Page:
Lower Costs Bring Cautious Optimism in 2017
The cost of corn and soybean production in Iowa is expected to fall this year, according to a new study done by Iowa State University Extension and Outreach. The cost of corn production is expected to drop by 12 percent and soybean production will dip by 9 percent.
While dips in production costs are encouraging, the large drop is attributed more to math than it is to lower input prices.
“The study shows the driver behind these falling costs is the decline in both rent and machinery costs,” said Alejandro Plastina, assistant professor and extension economist with Iowa State University. “Both of those variables are affected by a one-time change in methodology.”
In May 2016, Ag Decision Maker published an article on farm machinery efficiency. The new information on increasingly efficient machinery was incorporated into the formula used to calculate input costs.
“Despite the projected increase in fuel prices, the total machinery costs ended up being lower than what we reported last year because of an improvement in the efficiency of those machines,” said Plastina. “There has also been a $30-35 gap between the cash rent projected for the estimated costs of production and the cash rents reported in our annual cash rent survey since January 2014. The 2017 production cost estimates now use cash rent totals that are expected to be within $8 of the reported averages in the 2017 cash rent survey.”
As for the results, the cost per bushel for mid-range yield corn is projected at $4.08 for corn following corn and $3.51 for corn following soybeans. Costs per bushel of soybeans are $9.66 for the herbicide tolerant variety and $9.60 for non-herbicide tolerant beans.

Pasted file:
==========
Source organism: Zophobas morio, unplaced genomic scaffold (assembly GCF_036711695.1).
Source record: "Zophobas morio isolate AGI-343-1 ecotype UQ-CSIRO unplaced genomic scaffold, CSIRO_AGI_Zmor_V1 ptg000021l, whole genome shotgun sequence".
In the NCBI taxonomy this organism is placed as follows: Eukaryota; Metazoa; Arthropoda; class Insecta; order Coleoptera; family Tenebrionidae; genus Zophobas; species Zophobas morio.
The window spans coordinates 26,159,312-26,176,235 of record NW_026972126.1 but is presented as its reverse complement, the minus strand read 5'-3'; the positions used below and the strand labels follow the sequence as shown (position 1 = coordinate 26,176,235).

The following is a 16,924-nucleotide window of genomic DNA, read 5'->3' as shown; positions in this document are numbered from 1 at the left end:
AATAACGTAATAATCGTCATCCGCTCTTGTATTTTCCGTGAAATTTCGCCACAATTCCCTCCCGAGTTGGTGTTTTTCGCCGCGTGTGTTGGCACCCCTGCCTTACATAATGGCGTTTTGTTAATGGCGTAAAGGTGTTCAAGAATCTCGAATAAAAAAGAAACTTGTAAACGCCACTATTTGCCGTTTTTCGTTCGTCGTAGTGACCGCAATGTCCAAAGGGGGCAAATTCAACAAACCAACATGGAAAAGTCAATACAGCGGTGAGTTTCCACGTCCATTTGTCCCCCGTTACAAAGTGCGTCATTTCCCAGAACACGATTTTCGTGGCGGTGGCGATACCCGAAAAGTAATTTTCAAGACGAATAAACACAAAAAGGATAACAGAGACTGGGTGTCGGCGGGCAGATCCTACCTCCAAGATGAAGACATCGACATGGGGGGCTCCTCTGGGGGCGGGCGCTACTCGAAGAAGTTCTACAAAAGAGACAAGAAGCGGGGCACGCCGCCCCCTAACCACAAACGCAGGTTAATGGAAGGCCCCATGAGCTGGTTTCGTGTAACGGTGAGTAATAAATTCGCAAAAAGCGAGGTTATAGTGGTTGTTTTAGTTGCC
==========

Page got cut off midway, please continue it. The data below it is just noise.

“A decline in the price of fertilizer and lime prices, machinery costs and land rents are expected to more than offset increases in herbicide costs,” said Plastina.
These lower costs of production, when combined with a well-executed marketing plan, will likely result in small but positive profit margins in certain rented acres of both corn and soybeans with cash rents similar to the ones used in the report, as well as owned land with reasonable fixed costs associated with ownership factors. Budgets are available for corn following soybeans, corn following corn, and soybeans following corn. They are also available for low-till, strip till, hay, oats and pasture acres.
“If current price projections are realized with the cost structure we are using, then there should be some positive margins this year,” Plastina said.
Input costs and yields vary between operations across the state. Decision Tool spreadsheets are available to aid in individual analysis of an operation’s own cost of production.
Further details about the report is available in the February issue of Ag Decision Maker. The full report, titled “Estimated Costs of Crop Production in Iowa – 2017” (FM 1712), can be accessed through the Extension Store.
Source: Alejandro Plastina and Ann Johanns, Iowa State University